Éilís Kennedy's sang Lord Franklin in 2001 on her album Time to Sail.

Artisan sang Lady Franklin's Lament in 2001 on the Fellside anthology of unaccompanied English traditional songs, Voices in Harmony.

David Jones sang Lady Franklin's Lament in 2002 on the Revels' CD Homeward Bound.

Tom and Barbara Brown sang Franklin in 2014 on their WildGoose album of songs collected by Cecil Sharp in Minehead, Somerset, from Captains Lewis and Vickery, Just Another Day. They commented in their liner notes:

Following the loss of Lord Franklin's 1945 exploratory voyage to find the north-west passage, a campaign was led by Franklin's widow, to try to get the government to mount an expedition to find out what happened. Part of that campaign was a long broadside written in 1850 by George Boker, of which fragments remained in the tradition. Here is Vickery's delightfully abbreviated version with the text slightly tidied up.

Hannah Sanders sang Lord Franklin in 2015 on her CD Charms Against Sorrow.

Andy Turner sang Lord Franklin as the 21 November 2015 entry of his project A Folk Song a Week.

Jim Moray sang Lord Franklin in 2016 on his CD Upcetera. He commented in his sleeve notes:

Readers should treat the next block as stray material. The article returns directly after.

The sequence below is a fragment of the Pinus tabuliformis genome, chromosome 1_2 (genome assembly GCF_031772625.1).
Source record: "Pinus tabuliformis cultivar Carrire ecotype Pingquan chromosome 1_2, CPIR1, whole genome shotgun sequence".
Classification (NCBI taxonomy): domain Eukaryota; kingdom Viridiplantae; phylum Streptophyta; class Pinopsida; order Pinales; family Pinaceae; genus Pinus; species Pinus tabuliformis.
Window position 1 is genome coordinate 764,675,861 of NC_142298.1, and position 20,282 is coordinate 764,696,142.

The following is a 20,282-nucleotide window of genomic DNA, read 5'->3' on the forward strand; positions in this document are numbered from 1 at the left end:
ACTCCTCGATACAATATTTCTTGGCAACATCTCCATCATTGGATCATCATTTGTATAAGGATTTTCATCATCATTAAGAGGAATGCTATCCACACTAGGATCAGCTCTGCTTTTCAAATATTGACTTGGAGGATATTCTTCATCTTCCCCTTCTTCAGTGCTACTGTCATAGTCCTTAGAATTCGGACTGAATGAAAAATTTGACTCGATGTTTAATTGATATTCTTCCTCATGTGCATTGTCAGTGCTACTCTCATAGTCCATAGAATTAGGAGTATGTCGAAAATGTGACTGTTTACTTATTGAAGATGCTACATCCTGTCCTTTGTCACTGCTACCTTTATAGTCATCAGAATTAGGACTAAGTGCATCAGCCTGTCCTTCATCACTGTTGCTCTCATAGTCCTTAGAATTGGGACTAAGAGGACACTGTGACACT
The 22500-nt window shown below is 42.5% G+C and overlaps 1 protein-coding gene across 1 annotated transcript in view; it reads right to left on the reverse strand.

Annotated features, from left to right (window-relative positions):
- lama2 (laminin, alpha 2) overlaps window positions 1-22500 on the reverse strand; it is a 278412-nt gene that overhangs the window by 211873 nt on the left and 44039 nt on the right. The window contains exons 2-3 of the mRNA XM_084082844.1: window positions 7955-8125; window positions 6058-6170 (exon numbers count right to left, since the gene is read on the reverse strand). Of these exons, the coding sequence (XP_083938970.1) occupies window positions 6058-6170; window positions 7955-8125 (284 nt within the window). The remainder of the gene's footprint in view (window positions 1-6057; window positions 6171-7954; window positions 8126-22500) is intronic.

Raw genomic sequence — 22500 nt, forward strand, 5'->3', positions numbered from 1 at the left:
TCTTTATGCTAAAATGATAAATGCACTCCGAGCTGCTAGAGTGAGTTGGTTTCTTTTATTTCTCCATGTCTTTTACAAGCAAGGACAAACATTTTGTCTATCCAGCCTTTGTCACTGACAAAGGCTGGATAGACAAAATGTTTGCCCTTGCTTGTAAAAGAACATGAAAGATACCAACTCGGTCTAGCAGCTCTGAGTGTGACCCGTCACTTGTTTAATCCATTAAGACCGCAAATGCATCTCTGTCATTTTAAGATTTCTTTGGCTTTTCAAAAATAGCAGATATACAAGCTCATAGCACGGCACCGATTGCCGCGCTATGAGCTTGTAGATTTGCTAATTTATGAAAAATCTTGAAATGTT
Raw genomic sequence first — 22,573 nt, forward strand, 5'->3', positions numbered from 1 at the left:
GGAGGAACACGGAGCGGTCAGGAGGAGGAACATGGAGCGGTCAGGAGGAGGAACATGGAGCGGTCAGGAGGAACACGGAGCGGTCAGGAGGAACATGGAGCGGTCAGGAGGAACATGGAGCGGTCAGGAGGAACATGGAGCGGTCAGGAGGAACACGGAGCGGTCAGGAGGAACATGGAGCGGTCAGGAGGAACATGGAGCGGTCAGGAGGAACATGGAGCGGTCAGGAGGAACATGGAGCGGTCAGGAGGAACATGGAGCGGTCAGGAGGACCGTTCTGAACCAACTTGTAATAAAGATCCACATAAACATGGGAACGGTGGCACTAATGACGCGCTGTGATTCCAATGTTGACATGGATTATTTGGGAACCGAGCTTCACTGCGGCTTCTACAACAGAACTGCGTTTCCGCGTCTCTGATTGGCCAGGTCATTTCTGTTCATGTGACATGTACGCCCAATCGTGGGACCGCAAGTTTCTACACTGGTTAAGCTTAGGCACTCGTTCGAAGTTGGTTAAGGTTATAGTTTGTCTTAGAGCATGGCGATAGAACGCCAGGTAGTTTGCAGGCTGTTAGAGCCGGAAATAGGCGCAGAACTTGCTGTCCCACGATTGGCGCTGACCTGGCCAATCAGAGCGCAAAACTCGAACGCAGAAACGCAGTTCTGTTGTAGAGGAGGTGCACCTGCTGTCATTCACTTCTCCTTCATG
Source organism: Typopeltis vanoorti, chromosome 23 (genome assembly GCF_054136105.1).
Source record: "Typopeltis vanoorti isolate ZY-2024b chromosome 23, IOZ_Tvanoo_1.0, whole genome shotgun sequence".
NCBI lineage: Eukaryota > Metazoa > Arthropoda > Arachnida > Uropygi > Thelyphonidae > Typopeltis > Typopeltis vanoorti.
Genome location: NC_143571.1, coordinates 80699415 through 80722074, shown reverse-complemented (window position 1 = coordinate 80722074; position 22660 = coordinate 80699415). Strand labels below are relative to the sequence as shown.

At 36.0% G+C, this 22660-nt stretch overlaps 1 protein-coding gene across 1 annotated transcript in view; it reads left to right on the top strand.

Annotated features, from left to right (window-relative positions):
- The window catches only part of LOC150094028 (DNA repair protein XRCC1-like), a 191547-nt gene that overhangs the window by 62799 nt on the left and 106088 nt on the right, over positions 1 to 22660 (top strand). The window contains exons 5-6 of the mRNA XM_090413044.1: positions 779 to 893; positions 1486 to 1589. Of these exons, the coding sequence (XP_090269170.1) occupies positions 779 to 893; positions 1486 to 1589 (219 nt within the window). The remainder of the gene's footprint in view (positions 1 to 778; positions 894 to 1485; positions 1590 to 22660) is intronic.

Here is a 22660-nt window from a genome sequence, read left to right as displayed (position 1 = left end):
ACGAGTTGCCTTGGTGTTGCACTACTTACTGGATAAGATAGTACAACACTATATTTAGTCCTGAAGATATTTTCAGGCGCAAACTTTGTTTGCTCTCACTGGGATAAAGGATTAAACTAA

Learned from versions sung my Martin Carthy and Nic Jones. Lady Franklin funded several search expeditions to look for her husband and his crew, and this is possibly the first charity single. The sum of ten thousand pounds mentioned in the final verse was the reward for successfully finding a north-west passage trade route.

John Smith sang Lord Franklin in 2018 on his CD Hummingbird.


Both A.L. Lloyd's and Nic Jones's versions are very similar in wording to Martin Carthy's version listed below. Nic Jones left out the third verse and repeated the first verse at the end.

Martin Carthy sings Lord Franklin Sam Henry, Songs of the People
(from Digital Tradition)

It was homeward bound one night on the deep,
Swinging in my hammock I fell asleep.
I dreamed a dream and I thought it true
Concerning Franklin and his gallant crew.

We were homeward bound all in the deep,
Alone in my hammock I fell asleep.
And I dreamt a dream that I thought was true
Concerning Franklin and his bold crew.